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The stories in this category cover all types of abuse including physical, sexual, domestic, financial, emotional abuse, mate crime and poor support.
- Behaviour and emotions: self-injury, withdrawal, aggression and violence, depression, fear, shock, stress, emotional over-eating, poor self-care;
- Disclosure and safeguarding: communication tools, role of social worker, counsellor, reporting abuse, police statement;
- Support for victims: counselling and therapy, Victim Support, safe house, advocacy, behaviour support plan, rebuilding of self-esteem and confidence;
- Criminal justice and offender rehabilitation: arrest, abusive behaviour support group.
People with learning disabilities are more likely to be the victims of abuse than the rest of the population. Vulnerable adults and children may not realise that the way they are being treated is abusive, especially in the case of intra familial and domestic abuse. Limited social networks, low self-esteem, poor support and communication difficulties can all make it more difficult for a person with an learning disability to disclose abuse that is happening or happened to them in the past. Many people remain in contact with an abuser for fear of isolating themselves socially by rejecting an abusive relationship. A great deal of support may be needed to help anyone to disclose and escape from abuse.
Someone with no or limited verbal communication may express their distress following abuse through a change in their behaviour. They might become aggressive or violent because they are angry about what has happened or they may become withdrawn or depressed. Sometimes people hurt themselves in response to trauma. When someone begins to behave in a way that is out of character, this change can often be a sign that something is wrong and every effort should be made to find out what is causing that person’s distress.
Abuse is not always of just one kind but may be a combination of neglect, emotional, physical, sexual, financial or domestic abuse. Any form of abuse is serious and if a child or an adult tells you they have been a victim of abuse or that they are in danger, or if you have reason to believe they have been abused, you must report it immediately to the police or to the local authority social services department.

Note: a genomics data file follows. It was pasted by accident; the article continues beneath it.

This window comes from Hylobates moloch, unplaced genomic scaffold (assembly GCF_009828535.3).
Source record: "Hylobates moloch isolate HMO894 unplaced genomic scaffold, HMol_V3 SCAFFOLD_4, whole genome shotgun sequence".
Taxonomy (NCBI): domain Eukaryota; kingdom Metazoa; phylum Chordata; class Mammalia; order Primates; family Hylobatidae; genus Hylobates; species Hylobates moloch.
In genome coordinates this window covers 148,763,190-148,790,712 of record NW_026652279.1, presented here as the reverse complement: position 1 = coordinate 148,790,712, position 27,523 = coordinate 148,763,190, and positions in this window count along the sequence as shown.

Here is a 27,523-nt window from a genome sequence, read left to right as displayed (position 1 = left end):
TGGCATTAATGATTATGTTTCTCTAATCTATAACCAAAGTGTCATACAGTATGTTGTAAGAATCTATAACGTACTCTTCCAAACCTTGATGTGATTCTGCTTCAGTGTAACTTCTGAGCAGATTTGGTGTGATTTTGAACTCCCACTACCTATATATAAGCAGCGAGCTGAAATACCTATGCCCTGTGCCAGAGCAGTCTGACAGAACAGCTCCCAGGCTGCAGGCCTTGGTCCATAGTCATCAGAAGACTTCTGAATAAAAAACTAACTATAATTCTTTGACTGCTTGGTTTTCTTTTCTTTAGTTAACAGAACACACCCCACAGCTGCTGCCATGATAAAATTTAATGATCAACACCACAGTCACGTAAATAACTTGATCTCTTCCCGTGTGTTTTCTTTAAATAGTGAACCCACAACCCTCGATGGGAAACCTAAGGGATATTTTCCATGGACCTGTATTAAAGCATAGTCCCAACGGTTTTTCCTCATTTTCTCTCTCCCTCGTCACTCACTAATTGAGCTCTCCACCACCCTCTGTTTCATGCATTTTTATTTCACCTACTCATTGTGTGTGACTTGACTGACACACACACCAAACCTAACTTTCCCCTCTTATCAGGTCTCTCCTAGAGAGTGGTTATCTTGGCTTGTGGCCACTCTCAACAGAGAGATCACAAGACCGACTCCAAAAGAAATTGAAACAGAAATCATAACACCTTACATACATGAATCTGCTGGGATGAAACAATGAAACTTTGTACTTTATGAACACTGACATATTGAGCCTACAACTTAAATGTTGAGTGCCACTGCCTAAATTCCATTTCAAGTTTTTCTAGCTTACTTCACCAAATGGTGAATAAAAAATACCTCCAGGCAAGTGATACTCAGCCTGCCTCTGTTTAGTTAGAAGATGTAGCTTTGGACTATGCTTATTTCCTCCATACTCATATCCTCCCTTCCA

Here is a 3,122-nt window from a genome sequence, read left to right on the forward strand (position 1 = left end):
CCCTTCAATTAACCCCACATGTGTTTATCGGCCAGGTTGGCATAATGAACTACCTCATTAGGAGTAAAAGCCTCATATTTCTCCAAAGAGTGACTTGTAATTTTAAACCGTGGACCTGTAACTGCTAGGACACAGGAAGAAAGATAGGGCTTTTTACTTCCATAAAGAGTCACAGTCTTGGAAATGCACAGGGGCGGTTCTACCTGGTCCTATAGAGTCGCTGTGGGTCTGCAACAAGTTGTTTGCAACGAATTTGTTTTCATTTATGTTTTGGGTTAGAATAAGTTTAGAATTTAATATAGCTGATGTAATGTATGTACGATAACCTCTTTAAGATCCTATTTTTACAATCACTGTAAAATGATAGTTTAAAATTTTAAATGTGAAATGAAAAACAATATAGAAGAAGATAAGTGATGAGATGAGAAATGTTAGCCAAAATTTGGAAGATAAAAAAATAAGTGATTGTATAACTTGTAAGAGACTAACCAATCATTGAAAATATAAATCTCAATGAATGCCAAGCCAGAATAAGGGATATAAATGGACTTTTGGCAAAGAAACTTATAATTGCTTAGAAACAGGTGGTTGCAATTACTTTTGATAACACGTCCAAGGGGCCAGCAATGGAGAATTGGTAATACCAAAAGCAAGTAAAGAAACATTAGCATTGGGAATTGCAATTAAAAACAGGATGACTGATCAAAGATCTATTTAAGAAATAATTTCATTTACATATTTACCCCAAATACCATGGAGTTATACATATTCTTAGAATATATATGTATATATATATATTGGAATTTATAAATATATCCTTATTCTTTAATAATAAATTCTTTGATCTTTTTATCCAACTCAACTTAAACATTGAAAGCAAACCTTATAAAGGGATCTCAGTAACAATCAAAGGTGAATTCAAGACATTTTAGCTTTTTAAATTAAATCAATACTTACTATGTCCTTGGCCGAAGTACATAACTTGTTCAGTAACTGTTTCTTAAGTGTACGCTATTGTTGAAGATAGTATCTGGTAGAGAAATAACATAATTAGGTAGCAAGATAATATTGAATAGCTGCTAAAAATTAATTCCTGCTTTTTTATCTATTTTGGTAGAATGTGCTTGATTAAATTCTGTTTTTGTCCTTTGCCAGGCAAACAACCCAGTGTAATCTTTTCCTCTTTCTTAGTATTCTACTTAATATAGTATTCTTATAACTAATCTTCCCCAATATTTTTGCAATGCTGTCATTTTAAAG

Following abuse some people may need counselling or psychotherapy to talk through what happened to them. Some people may not need therapy to deal with their experiences but will still need a supportive network around them. It is important to understand that it might take a long time for a person who has been abused to recover, both physically and emotionally. Whilst physical injuries can heal quickly, it can take months or even years for a person to rebuild their confidence and self-esteem. Communication is key to ensuring that you are providing the help and support that a person wants and needs.
Our books help a wide range of people who understand pictures better than words, but their main audience is people with a learning disability, also known as an intellectual or developmental disability in other parts of the world.
This is a lifelong disability that may affect thinking, learning, emotional (adaptive) functioning and independent living skills. This sort of disability is distinct from a specific processing impairment, like dyslexia or attention deficit disorder. In the UK these impairments are typically referred to as “learning difficulties”, but this term is also preferred by some people with developmental disability, so the meaning is becoming blurred as people self-define.
As well as the primary audience, the books are often useful to people with low levels of literacy or specific processing impairment (“learning difficulties”, as per the traditional definition above), as well as people with sensory disabilities, other communication disorders (e.g. associated with dementia), and second language users.
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